Law Amendments (1pm, Province House) — under consideration:
This date in history
The year 1857 saw the so-called “Indian Mutiny” or “Sepoy Mutiny,” in which Indian soldiers across northern India revolted against the British military occupiers:
On the heels of the mutiny at Meerut, sepoys in garrisons across North India — Delhi, Aligarh, Lucknow, Kanpur, Jhansi, Gwalior, and dozens more — rebelled as well. If this were all, the “Sepoy Mutiny” would indeed be an accurate moniker. But the disturbances did not remain contained: as sepoys refused orders and turned on officers, captured the treasury and ammunition storehouses, burned buildings, shed their uniforms, and abandoned their garrisons, they were joined by civilians from adjoining towns and villages. Where this happened, civilians broke open jails, attacked police stations and tax offices, burned the account books and records of money-lenders and magistrates, plundered the property and in some cases persons of those—Europeans and Indian—associated with colonial rule (Bengali middle-men were a particular target). Before long, some 500,000 sq. miles of the northern plains, from Allahabad to Delhi, were in upheaval. What began as a military mutiny in several garrisons of the Bengal Army morphed into or converged with a civilian rebellion.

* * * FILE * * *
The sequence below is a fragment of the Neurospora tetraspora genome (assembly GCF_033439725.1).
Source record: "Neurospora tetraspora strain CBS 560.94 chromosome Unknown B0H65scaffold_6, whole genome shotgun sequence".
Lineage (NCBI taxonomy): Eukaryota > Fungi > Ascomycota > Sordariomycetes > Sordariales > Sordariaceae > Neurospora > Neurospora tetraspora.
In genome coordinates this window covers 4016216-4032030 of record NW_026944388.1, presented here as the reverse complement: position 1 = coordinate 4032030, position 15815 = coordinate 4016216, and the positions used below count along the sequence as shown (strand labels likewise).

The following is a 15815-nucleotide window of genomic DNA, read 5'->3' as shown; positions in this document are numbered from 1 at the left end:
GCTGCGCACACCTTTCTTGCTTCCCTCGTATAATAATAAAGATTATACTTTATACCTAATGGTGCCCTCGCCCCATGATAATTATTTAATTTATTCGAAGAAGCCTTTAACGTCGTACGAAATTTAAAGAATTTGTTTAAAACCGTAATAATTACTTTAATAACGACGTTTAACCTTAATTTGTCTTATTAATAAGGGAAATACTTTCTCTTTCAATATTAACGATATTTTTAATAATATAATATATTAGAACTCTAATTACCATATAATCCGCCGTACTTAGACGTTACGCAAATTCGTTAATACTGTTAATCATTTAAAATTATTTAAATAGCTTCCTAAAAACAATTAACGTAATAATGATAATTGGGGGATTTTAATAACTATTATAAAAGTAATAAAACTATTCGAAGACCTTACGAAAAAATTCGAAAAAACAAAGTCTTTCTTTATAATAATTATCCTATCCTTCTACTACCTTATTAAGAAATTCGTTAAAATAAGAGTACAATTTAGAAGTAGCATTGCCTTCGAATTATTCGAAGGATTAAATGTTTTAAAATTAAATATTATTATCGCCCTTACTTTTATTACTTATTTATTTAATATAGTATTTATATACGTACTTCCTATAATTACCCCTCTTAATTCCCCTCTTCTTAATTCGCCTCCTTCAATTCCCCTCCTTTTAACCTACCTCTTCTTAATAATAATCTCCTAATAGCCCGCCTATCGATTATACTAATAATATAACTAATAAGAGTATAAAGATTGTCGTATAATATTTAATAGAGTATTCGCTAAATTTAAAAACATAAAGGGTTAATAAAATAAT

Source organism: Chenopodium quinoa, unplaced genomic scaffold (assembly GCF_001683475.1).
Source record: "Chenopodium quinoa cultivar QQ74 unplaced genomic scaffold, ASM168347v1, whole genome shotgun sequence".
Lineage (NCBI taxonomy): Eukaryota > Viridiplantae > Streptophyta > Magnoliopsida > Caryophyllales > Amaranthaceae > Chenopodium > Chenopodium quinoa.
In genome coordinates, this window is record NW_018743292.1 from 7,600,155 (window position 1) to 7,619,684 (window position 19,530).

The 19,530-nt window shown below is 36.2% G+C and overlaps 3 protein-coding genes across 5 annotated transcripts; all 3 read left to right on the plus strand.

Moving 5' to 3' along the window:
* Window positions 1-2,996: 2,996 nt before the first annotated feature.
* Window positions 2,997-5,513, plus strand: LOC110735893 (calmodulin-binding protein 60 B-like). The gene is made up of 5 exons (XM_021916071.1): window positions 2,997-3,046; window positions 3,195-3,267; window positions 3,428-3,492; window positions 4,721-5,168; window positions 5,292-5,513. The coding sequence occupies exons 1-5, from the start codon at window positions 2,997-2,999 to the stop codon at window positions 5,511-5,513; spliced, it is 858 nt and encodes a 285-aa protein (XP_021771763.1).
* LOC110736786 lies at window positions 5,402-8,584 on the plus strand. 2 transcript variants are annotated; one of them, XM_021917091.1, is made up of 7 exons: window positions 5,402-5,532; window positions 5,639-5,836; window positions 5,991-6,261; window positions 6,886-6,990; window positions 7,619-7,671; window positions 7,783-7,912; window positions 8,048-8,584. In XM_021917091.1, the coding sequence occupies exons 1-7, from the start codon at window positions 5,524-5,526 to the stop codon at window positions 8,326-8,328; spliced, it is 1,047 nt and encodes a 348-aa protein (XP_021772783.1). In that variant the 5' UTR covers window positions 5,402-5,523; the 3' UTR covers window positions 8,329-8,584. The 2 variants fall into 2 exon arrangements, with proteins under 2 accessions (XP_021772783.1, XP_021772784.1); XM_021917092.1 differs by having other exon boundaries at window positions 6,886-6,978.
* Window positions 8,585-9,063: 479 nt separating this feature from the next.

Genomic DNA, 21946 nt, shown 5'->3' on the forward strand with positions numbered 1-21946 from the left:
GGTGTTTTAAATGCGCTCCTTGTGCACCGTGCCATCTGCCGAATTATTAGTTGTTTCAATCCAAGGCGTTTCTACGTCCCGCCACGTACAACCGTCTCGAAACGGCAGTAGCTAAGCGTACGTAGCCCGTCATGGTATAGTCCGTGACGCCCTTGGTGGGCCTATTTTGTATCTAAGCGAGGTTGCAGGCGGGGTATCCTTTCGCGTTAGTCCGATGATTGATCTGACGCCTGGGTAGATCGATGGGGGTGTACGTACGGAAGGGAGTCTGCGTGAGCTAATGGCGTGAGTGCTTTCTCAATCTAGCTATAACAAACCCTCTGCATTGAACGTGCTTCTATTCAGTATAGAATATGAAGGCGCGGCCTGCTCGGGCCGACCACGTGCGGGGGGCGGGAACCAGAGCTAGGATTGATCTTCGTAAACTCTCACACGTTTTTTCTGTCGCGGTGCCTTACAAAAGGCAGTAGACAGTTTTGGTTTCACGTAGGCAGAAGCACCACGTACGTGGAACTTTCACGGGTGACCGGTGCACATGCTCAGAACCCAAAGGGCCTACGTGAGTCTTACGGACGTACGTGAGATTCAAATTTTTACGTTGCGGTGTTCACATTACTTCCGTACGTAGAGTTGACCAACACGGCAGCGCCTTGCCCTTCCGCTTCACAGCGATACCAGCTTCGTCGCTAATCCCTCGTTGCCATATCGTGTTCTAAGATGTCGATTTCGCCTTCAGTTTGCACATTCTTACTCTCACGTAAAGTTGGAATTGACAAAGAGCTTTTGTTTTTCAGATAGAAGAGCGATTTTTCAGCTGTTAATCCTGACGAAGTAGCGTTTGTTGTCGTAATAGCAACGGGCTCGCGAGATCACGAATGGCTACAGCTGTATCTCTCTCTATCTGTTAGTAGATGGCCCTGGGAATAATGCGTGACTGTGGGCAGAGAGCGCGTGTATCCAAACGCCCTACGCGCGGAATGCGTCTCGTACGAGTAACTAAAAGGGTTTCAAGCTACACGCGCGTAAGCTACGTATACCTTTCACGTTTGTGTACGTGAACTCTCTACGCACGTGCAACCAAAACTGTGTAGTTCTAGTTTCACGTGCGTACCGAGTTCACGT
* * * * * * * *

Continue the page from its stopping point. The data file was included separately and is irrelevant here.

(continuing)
One of the places besieged by the rebels was Lucknow, and on November 16, 1857 the “relief of Lucknow” by British forces was successful.
The Nova Scotia connection? William Hall.
The son of escaped slaves who had made their way from Maryland to Nova Scotia, Hall was born in 1827 at Horton, Nova Scotia. He went on to work in Samuel Cunard’s shipyard in Hantsport, then went off for the adventures of war and glory, joining first the US Navy in 1847 and then the British Royal Navy in 1852. The Maritime Museum continues the story:
After the Crimean War, Hall was assigned to the receiving ship HMS Victory at Portsmouth, England. He then joined the crew of HMS Shannon as Captain of the Foretop. It was his service with Shannon that led to the Victoria Cross.
Shannon, under Captain William Peel, was escorting troops to China, in readiness for expected conflict there, when mutiny broke out among the sepoys in India. Lord Elgin, former Governor General of Upper Canada and then Envoy Extrodinary to China, was asked to send troops to India. The rebel sepoy army had taken Delhi and Cawnpore, and a small British garrison at Lucknow was under siege. Elgin diverted troops to Calcutta and, as the situation in India worsened, Admiral Seymour also dispatched Shannon, Pearl and Sanspareil from Hong Kong to Calcutta. Captain Peel, several officers, and about 400 seamen and marines including William Hall, travelled by barge and on foot from Calcutta to Cawnpore, dragging eight-inch guns and twenty-four-pound howitzers.